Updated September 21, 2018
Ever wonder why your rank checker fails, gives erratic results or is totally un-trustworthy? Google rank checking can be a pain, since 99% of the time Google is doing what it can to stop rank checkers from working – after all they’re scraping results and not buying data from Google directly!
Top of page 1 search rankings are crucial in the digital marketing world, and their significance cannot be underrated. Research has shown that more than 70% of internet users never go to the second page of their searches. Also, more than 90% of the total clicks for most search engines go to the first four ranking results. Consequently, every website is always striving to have their site appear on the first page of most search engines.
Getting to this level of SEO takes a great deal of effort and patience, and it rarely happens overnight. The only way to know whether you have made it to this prestigious league is through rank tracking. Nonetheless, rank checkers can sometimes fail to generate ranking reports from search engines.
Reasons Why Your Rank Checker Fails
High Tracking Frequency
Some rank checking tools track your website’s rank every day – or even multiple times per day (such as SERPRobot – formerly known as SERPLabs). It’s key to check regularly, which is how you establish patterns over time, monitor issues with site performance, or know who to congratulate when SEO efforts pan out and produce great results. However, for multi-location brands, this daily tracking often results in the generation of noise that can become difficult to sort through. Daily tracking across multiple locations causes clogging that your rank checker may find challenging and even impossible to sort out and analyze. It may also trigger Google to the fact that you’re running a rank checker that it will summarily throttle, or block.
When things go wrong it will report errors or won’t check your rank at all. The possible remedy for this kind of rank checking error is the use of different browsers and machines to get better results. You can also check your rankings less often, say biweekly or even once a week. This will help your browser and computer to process the large data chunks faster and more efficiently. The main downside of this approach of improving the efficiency and reliability of the rank checker is that you might not have a clear picture of the ranking throughout the week. This is because your checker might omit instrumental movements that occurred during the downtime.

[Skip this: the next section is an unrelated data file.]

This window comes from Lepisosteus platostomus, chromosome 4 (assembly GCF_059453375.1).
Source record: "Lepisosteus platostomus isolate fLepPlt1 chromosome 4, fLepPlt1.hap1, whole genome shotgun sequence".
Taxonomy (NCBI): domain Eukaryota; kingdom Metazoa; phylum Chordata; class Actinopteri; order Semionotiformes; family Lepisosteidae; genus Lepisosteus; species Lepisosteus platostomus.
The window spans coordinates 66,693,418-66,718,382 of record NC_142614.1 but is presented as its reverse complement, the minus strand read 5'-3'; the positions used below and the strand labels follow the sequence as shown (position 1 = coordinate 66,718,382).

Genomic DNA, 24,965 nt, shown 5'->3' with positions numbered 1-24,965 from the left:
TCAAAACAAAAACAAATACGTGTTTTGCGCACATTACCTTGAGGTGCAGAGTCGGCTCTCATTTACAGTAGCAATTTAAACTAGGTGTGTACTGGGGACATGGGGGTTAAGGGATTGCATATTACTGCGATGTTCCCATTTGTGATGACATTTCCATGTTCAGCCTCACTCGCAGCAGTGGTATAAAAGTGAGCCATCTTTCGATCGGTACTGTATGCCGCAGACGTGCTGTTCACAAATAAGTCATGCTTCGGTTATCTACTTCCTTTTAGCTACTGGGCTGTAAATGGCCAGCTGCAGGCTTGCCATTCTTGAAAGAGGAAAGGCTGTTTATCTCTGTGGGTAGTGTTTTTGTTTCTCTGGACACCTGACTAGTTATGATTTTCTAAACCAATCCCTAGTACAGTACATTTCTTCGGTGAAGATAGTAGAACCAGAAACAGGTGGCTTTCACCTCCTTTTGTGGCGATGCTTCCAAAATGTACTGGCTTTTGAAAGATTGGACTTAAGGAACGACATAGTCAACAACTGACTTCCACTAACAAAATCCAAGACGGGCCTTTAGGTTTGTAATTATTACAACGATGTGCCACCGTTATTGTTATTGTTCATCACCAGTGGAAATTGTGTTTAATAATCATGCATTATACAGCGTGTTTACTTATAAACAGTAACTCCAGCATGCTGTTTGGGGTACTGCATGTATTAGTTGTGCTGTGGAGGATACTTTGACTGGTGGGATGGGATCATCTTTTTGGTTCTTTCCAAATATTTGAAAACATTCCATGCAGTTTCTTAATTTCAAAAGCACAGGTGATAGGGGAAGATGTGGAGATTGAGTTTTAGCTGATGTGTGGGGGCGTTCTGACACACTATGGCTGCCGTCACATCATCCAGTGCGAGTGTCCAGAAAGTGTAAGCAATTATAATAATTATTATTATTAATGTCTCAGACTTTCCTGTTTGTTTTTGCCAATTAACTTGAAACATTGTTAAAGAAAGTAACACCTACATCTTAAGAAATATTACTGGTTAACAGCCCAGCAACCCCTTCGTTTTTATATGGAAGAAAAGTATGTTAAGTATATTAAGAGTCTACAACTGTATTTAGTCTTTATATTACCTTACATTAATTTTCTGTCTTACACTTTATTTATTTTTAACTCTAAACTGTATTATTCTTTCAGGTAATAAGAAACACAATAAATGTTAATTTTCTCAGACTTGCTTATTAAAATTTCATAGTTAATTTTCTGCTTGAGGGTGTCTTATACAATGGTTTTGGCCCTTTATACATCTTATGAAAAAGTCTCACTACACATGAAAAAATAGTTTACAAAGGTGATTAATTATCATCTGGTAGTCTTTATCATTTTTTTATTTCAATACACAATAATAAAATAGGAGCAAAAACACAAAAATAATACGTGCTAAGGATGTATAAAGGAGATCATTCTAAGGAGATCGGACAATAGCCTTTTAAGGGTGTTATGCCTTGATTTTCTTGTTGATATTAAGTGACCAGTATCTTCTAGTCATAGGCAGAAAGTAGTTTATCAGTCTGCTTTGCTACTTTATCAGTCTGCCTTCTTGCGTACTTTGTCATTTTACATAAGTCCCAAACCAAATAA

Most rank checkers and trackers have an inbuilt feature commonly referred to as human emulation. This feature enables the tracker to display and generate safer ranking checks across all search engines. If you check the ‘enable human emulation’ feature on your rank checker/tracker, your tracker’s activity will appear as if it is human driven to the search engine. In most cases, the feature functions through the imposition of some delays in between the queries. Search engines can detect the use of the rank tracker quickly and hinder its functionality by blocking proxies associated with your website and rank checker. Ensure that you set moderate delays to avoid having your proxies blocked.
This does assume that you’re using proxies – so that you don’t get your own local machine IP blocked. Many rank checkers nowadays operate in the cloud, so they take it upon themselves to check, never revealing your machine IP to Google or other search engines.
Most of the desktop rank checkers in use today connect to the internet through the default internet connection, which uses any proxies you have in place. In case your proxies get blocked, it will be harder or even impossible to access the internet and see your rank report. If you want to avoid this error, it is essential to change the proxy settings so that the tracker connects to the internet through a proxy server. Also, remember to specify the exact address of your server and the port you would like to use as well. In case the server requires authentication, you must provide a username and password that is valid for it to be successfully saved and used. If you configure the tracker this way, it can connect directly to the internet in the event any or all of your proxies get blocked.
As you can see, there’s more than one way to get a rank checker failure. The most common is simply getting blocked by Google for hammering too many requests in too short a period of time. Throttling speeds, using multiple, or rotating proxies, and emulating human behavior are the most common ways of avoiding those failures.
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